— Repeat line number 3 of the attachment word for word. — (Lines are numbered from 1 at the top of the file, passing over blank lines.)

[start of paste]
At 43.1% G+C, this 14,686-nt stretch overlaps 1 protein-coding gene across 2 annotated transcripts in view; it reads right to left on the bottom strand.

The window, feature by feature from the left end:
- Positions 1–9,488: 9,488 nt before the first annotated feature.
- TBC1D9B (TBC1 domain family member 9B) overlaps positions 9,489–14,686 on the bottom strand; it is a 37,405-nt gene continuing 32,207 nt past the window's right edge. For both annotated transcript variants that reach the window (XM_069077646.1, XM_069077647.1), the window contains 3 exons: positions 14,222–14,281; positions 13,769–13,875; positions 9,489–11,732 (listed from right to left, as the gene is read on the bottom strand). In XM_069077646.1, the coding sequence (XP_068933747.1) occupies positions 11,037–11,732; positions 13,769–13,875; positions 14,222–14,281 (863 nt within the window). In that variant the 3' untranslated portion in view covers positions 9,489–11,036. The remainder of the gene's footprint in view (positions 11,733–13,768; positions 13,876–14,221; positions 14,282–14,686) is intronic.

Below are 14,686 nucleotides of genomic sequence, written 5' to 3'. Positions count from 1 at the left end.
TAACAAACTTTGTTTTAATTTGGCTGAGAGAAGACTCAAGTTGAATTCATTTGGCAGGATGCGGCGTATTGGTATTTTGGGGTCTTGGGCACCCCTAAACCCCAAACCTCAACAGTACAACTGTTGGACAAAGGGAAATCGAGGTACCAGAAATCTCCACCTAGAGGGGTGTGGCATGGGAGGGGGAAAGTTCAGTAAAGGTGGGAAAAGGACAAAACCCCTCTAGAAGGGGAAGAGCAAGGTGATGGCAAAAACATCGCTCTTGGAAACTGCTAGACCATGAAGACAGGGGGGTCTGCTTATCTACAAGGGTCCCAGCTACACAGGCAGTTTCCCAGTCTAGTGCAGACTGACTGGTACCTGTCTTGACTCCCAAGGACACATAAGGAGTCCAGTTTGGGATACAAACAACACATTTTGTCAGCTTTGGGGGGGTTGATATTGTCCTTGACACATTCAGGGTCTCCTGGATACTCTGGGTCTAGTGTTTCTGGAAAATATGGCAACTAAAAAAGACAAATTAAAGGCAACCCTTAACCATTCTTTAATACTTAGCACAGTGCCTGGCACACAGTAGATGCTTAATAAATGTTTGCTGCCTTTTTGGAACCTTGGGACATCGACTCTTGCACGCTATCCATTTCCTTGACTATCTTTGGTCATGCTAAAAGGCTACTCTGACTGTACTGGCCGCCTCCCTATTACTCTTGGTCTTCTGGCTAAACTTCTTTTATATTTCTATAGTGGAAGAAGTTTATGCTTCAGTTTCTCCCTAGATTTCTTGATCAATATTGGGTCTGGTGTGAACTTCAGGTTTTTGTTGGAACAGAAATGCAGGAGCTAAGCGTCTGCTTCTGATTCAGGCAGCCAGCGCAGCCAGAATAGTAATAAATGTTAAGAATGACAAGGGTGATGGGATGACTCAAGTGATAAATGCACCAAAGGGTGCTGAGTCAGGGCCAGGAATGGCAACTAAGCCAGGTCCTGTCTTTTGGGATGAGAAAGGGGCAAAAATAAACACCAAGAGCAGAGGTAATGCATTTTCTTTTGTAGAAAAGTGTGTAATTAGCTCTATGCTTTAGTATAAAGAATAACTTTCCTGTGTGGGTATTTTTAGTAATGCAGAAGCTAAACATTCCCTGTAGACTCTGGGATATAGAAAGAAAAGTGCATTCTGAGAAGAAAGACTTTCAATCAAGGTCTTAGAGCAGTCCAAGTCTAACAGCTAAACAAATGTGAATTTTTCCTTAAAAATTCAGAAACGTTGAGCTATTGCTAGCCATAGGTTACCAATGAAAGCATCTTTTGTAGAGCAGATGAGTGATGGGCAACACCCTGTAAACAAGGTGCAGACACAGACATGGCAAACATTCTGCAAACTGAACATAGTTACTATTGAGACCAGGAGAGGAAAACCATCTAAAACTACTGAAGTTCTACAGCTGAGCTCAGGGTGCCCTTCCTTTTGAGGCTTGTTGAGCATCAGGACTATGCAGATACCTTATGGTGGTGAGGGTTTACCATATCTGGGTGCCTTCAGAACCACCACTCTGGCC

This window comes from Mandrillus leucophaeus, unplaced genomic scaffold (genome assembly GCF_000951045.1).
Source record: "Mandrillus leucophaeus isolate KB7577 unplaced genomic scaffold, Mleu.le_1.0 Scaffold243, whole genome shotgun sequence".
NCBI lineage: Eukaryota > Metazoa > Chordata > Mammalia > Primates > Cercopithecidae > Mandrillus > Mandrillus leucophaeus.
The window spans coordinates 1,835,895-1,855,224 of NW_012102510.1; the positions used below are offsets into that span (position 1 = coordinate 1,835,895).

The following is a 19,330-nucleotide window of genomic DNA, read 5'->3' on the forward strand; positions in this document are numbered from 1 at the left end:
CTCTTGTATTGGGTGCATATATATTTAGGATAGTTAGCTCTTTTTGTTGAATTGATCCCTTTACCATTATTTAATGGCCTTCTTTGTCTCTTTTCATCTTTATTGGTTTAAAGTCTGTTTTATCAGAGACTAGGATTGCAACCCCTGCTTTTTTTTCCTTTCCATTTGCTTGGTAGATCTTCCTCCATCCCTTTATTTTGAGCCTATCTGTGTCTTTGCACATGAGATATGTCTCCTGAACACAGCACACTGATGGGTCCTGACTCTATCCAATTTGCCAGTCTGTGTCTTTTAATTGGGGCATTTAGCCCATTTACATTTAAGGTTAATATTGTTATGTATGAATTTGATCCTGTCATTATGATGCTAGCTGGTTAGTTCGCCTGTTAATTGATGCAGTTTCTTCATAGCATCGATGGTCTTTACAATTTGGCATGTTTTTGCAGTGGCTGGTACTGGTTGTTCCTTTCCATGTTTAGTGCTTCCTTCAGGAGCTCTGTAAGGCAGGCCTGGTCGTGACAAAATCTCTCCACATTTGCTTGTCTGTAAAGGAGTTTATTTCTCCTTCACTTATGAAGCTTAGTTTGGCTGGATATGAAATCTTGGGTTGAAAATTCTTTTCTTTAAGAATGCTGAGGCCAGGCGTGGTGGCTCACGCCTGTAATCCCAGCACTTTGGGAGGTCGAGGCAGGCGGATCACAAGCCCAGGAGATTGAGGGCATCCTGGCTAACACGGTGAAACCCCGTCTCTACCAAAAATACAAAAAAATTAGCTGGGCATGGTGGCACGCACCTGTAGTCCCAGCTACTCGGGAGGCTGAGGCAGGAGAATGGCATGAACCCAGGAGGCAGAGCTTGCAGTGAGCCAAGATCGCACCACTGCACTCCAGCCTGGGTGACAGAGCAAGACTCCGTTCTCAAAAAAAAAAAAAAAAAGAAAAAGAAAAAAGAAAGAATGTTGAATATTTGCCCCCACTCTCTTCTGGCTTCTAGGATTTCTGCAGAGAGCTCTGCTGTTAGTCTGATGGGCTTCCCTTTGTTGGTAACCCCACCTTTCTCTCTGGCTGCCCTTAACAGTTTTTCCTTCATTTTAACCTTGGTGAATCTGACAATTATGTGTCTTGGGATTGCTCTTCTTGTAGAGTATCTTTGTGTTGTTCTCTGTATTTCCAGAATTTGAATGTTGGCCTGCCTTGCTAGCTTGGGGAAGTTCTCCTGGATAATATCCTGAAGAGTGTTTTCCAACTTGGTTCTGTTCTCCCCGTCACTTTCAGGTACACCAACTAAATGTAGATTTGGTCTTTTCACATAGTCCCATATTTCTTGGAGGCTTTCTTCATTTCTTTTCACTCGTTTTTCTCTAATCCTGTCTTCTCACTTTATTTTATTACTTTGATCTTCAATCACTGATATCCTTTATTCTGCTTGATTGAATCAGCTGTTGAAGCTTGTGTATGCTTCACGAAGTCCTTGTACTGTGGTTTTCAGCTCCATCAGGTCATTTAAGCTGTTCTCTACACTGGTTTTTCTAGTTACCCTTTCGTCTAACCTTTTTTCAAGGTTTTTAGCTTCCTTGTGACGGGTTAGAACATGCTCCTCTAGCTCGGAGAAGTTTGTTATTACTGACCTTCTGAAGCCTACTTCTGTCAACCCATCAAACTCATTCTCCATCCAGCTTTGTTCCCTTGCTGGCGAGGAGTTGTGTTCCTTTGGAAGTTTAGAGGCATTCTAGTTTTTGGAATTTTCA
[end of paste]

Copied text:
- Positions 1–9,488: 9,488 nt before the first annotated feature.